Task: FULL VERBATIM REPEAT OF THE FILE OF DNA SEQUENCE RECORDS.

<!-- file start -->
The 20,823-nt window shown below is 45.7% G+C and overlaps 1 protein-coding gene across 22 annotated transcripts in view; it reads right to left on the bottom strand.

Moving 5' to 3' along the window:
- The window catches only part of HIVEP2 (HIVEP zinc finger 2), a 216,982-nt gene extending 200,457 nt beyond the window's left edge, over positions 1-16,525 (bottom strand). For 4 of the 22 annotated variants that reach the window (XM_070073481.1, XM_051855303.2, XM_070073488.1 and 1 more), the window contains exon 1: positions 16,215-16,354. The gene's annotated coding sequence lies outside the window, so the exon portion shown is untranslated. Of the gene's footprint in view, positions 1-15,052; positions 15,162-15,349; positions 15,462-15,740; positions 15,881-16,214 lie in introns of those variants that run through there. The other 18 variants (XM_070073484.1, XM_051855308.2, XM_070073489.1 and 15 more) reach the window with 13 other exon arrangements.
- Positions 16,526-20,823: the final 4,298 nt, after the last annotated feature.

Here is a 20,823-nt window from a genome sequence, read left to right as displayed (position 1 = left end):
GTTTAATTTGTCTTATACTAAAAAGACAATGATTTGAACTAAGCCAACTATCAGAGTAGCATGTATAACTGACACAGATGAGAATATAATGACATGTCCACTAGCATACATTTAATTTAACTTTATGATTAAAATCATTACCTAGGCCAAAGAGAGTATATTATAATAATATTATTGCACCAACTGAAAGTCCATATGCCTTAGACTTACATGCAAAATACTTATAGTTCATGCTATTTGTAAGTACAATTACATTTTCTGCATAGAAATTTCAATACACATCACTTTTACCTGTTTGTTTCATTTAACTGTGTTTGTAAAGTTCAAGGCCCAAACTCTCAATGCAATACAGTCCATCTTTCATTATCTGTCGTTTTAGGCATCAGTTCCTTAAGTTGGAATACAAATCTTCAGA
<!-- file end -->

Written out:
The 20,823-nt window shown below is 45.7% G+C and overlaps 1 protein-coding gene across 22 annotated transcripts in view; it reads right to left on the bottom strand.

Moving 5' to 3' along the window:
- The window catches only part of HIVEP2 (HIVEP zinc finger 2), a 216,982-nt gene extending 200,457 nt beyond the window's left edge, over positions 1-16,525 (bottom strand). For 4 of the 22 annotated variants that reach the window (XM_070073481.1, XM_051855303.2, XM_070073488.1 and 1 more), the window contains exon 1: positions 16,215-16,354. The gene's annotated coding sequence lies outside the window, so the exon portion shown is untranslated. Of the gene's footprint in view, positions 1-15,052; positions 15,162-15,349; positions 15,462-15,740; positions 15,881-16,214 lie in introns of those variants that run through there. The other 18 variants (XM_070073484.1, XM_051855308.2, XM_070073489.1 and 15 more) reach the window with 13 other exon arrangements.
- Positions 16,526-20,823: the final 4,298 nt, after the last annotated feature.

Here is a 20,823-nt window from a genome sequence, read left to right as displayed (position 1 = left end):
GTTTAATTTGTCTTATACTAAAAAGACAATGATTTGAACTAAGCCAACTATCAGAGTAGCATGTATAACTGACACAGATGAGAATATAATGACATGTCCACTAGCATACATTTAATTTAACTTTATGATTAAAATCATTACCTAGGCCAAAGAGAGTATATTATAATAATATTATTGCACCAACTGAAAGTCCATATGCCTTAGACTTACATGCAAAATACTTATAGTTCATGCTATTTGTAAGTACAATTACATTTTCTGCATAGAAATTTCAATACACATCACTTTTACCTGTTTGTTTCATTTAACTGTGTTTGTAAAGTTCAAGGCCCAAACTCTCAATGCAATACAGTCCATCTTTCATTATCTGTCGTTTTAGGCATCAGTTCCTTAAGTTGGAATACAAATCTTCAGA